Activists arrested in Senate in protest over Joe Manchin’s pipeline bill

Activists arrested in Senate in protest over Joe Manchin’s pipeline bill

Activists arrested in Senate in protest over Joe Manchin’s pipeline bill

A group of climate leaders were arrested Thursday on Capitol Hill in Washington, DC in protest of a new bill by Senator Joe Manchin designed to speed up the approval of energy projects, including fossil fuel projects.

The bill was part of a deal between Mr. Manchin, Democrat of West Virginia, and Senate Majority Leader Chuck Schumer to pass the Inflation Reduction Act this summer, which contained billions in spending to address the climate crisis.

But some environmental groups and left-wing members of the party have criticized aspects of the new bill for its support for future fossil fuel projects.

“Sen. Manchin’s proposal is a fossil-fueled travesty, and those who stand by it are putting their climate credibility on fire,” Kierán Suckling, who heads the nonprofit Center for Biological Diversity, said in a press release at Thursday’s protest.

Mr Suckling was among the leaders during the protest on Thursday, and video recording showed him being led away by police officers.

The Capitol Police told that The independent via email that 11 people were arrested at the entrance to the Hart Senate Office Building after being asked to leave.

The bill, released to the public yesterday, contains several provisions designed to support energy and electricity projects, including statutes of limitations for legal challenges and requiring the president to prioritize reviews of some projects.

Some of these measures can stimulate faster deployment of infrastructure for clean energy projects such as wind farms and power lines. But the bill is also likely to speed up oil and gas projects.

One of the most controversial parts of the bill is support for the Mountain Valley Pipeline, an unfinished natural gas pipeline running from West Virginia to Virginia that has been tied to court reviews.

The new bill — titled the “Energy Independence and Security Act of 2022” — would require the federal government to issue all permits for the project.

“This does not allow for reform,” Ebony Twilley Martin, one of the leaders of the nonprofit Greenpeace USA and another of the activists arrested during today’s protest, said in the group’s statement.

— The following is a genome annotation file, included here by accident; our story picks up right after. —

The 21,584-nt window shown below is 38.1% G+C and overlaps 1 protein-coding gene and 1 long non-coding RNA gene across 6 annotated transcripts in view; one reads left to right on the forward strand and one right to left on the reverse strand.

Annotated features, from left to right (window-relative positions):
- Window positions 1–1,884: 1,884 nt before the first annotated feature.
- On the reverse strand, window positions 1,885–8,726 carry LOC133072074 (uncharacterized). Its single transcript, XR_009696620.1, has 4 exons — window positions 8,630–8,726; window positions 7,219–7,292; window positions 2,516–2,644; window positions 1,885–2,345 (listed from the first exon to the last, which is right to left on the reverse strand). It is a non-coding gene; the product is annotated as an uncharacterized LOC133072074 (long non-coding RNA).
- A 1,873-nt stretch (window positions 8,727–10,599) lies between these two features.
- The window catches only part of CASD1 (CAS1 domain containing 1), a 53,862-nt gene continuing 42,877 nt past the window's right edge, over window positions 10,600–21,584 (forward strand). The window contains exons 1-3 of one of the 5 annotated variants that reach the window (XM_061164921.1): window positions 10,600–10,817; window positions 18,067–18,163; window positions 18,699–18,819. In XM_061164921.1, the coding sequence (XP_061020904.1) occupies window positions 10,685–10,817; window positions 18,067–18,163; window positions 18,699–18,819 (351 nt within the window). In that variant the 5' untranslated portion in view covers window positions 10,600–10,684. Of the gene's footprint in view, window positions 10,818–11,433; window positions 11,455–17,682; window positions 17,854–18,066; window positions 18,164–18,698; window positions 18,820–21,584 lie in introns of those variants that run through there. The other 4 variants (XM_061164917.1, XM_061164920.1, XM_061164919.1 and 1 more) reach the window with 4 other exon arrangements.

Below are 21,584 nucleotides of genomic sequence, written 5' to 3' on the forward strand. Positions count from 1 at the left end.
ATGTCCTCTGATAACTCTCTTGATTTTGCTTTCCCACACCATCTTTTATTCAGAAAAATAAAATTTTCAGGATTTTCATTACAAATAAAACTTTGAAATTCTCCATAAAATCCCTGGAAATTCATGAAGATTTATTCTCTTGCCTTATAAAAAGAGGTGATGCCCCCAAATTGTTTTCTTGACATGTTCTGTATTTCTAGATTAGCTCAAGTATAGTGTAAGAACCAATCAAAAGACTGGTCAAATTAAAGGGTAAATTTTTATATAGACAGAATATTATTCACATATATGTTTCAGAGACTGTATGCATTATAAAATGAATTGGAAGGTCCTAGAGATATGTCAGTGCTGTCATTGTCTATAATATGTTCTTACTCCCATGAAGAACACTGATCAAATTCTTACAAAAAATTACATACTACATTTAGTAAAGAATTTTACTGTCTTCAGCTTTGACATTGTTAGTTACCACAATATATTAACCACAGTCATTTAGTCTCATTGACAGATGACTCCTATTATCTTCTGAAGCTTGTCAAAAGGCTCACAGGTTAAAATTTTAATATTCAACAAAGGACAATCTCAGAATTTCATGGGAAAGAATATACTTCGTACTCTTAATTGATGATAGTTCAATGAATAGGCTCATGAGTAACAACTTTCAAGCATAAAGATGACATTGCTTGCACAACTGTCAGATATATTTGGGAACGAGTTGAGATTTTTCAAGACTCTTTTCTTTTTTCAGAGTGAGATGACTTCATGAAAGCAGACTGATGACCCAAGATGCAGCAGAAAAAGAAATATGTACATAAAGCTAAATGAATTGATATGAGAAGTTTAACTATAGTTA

“This is a giveaway that benefits the oil and gas industry that lines its pockets at the expense of those affected by ongoing climate disasters and extreme weather.”

On Wednesday, White House press secretary Karine Jean-Pierre confirmed the president’s support for the legislation in a statement in response to the bill.

“Today, far too many energy projects face delays — preventing us from generating and sending critical, cost-saving clean energy to families and businesses across America,” she said.

Democratic leadership has planned to include the bill as part of an upcoming budget proposal needed to keep the government funded. But that approach, as well as some of the bill’s text, has been criticized by some lawmakers in the party.

“We remain deeply concerned that these serious and harmful permitting provisions will have a significant and disproportionate impact on low-income communities, Indigenous communities and communities of color,” said a letter signed by dozens of House Democrats written earlier this month, urging House Speaker Nancy Pelosi . and majority leader Steny Hoyer to keep this text out of the budget decision.

And the bill may have trouble getting a filibuster-proof majority in the Senate. On Wednesday, Sen. Tim Kaine, a Virginia Democrat, released a statement strongly opposing the bill’s provisions on the Mountain Valley Pipeline, much of which would pass through his state.

Sen. Bernie Sanders of Vermont, an independent who caucuses with Democrats, said earlier this month that he would not support the bill.

The bill would thus need some Republican support to pass with a filibuster-proof majority of 60 votes, in a Senate that is evenly split 50-50 between each party.

Still, while some Senate Republicans have unveiled their own authorization bill in recent weeks, the GOP appears to be largely opposed to Manchin’s new proposal, reports The ground.

If the new legislation ends up being attached to the budget proposal, the combined opposition from some Republicans and some Democrats could raise concerns about a government shutdown if the budget resolution does not pass.

Leave a Reply

Your email address will not be published.